Pentagon budget officials are eyeing a reduction of as much as $28 billion to the pending fiscal 2012 defense budget — the initial installment of the department’s contribution to the new debt-ceiling agreement, according to administration officials and congressional aides.
Under the measure President Barack Obama signed into law Tuesday, there will be an initial $350 billion reduction in “defense spending” over 10 years, with about $325 billion coming from the Pentagon, according to an administration official.
Separately, the law requires a special congressional committee to find an additional $1.5 trillion in overall deficit savings -- balanced between defense and other spending -- by late November. If the committee takes no action by that time, the deal calls for an automatic cut of $500 billion over a decade from the “defense spending” category.
Most immediately, the reductions take effect with the $553 billion defense budget for the 2012 fiscal year; $539 billion is basic defense spending controlled by the defense appropriations subcommittees, while the remainder is in military construction accounts.
One official said the Pentagon is reviewing options to present the Senate Appropriations Committee to meet a potential $28 billion cut. Lawmakers can accept or apportion the reduction to other security agencies, aides said. The House has already completed action on its version of the fiscal 2012 bill, which cut $9 billion.
A decrease of about $28 billion decrease to the $539 billion request controlled by appropriators would roughly freeze defense spending at the current fiscal-year level, officials said.
The debt agreement freezes overall “security spending” at $684 billion, $4 billion less than this fiscal year but about $35.4 billion less than the fiscal 2012 request, according to a Bloomberg Government analysis.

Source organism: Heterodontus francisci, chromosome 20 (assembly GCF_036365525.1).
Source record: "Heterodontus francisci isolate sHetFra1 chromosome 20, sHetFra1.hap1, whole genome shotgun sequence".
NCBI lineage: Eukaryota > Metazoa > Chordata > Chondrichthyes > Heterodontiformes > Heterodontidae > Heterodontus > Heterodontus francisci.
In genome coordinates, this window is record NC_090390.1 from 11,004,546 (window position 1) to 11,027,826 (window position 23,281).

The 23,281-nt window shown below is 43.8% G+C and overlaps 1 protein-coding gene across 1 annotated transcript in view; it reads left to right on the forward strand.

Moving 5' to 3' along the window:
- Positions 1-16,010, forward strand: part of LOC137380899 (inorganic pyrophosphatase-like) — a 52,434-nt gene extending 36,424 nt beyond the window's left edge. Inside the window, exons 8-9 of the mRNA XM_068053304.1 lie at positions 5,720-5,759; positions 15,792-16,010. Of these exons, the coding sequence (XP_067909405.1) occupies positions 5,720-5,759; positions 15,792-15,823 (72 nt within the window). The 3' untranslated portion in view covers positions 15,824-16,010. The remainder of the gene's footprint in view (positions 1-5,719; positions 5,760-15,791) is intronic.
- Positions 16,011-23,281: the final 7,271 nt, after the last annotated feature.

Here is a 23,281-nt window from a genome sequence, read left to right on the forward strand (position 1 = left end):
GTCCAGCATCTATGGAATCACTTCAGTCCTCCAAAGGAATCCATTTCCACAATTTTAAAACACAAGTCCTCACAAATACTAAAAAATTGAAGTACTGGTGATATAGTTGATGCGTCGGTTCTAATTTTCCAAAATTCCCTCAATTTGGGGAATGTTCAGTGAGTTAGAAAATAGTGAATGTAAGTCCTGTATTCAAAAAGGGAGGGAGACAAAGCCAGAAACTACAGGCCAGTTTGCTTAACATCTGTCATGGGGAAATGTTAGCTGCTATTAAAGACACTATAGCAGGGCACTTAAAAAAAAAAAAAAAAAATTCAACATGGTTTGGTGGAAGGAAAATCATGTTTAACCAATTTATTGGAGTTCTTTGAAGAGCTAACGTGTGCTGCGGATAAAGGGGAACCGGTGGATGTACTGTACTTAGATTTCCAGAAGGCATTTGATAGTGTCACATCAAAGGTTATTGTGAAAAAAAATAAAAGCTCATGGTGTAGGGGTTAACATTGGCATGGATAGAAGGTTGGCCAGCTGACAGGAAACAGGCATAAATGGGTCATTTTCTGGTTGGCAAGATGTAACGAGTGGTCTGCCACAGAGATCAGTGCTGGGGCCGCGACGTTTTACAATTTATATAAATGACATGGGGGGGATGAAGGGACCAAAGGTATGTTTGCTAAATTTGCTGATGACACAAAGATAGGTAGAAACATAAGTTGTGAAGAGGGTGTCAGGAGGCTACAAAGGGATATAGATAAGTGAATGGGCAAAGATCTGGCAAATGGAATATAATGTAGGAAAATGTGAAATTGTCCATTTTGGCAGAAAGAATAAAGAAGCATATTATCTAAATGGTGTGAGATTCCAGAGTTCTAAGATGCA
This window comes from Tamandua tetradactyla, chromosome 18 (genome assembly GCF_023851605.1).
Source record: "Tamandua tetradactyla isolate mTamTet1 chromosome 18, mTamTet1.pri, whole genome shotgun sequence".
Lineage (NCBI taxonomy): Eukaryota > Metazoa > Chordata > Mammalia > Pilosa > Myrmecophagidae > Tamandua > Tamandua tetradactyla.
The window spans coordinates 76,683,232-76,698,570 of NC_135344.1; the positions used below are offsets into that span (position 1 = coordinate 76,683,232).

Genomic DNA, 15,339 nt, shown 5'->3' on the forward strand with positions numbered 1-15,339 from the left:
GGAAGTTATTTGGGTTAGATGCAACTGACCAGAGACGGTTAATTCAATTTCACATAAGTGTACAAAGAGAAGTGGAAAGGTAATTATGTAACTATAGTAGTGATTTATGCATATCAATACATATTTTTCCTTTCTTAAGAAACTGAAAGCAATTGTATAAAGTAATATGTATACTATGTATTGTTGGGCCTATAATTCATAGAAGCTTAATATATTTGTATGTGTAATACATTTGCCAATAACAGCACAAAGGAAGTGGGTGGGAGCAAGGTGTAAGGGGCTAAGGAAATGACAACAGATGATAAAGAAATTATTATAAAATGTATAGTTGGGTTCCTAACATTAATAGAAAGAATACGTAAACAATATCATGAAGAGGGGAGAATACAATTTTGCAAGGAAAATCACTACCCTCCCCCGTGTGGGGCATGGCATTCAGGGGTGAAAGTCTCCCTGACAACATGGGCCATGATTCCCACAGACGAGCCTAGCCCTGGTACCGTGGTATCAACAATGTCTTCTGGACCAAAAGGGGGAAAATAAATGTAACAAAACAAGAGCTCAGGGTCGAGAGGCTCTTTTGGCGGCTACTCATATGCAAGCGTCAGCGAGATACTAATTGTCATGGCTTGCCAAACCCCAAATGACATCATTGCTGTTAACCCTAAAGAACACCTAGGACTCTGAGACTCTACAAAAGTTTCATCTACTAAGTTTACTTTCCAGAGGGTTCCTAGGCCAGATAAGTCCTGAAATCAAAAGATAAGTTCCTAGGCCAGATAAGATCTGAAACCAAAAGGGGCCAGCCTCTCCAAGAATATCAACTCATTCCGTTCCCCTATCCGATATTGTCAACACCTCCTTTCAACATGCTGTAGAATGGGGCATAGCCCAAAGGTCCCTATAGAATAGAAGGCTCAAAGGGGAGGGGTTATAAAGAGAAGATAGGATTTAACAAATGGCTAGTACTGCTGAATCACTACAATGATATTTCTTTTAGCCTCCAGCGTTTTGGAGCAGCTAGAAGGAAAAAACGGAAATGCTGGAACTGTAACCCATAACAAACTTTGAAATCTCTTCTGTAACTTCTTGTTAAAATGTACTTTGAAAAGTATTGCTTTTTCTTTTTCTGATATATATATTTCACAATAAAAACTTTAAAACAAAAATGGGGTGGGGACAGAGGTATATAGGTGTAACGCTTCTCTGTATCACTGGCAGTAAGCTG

The fiscal 2012 request overall called for $719.4 billion in “security” spending, which includes the Pentagon.
The $553 billion Pentagon base budget had already been cut $11 billion from last year’s plan as part of $78 billion in deficit reductions through 2016 the White House directed.
In a message to defense personnel today, Defense Secretary Leon Panetta said the $350 billion is “in line” with what has been anticipated. The potential of up to $500 billion in additional cuts “would be completely unacceptable,” he said.
Congress’s failure to agree on further reductions would “trigger a round of dangerous across-the-board defense cuts” that may do “real damage,” he said.
President Barack Obama had said in April that he wanted to reduce security expenditures by $400 billion over 12 years. Most of those cuts would have been Pentagon spending.
Panetta said of the $350 billion: “I believe we can implement these reductions while maintaining the excellence of our military but to do that, spending choices must be based on sound strategy and policy.” That review of strategy is ongoing.
More troubling is the potential additional $500 billion, which “is not meant as policy,” he said. “Rather, it is designed to be unpalatable to spur responsible, balanced deficit reduction and avoid misguided cuts to our security.”
Panetta’s message was posted on the Defense Department website.
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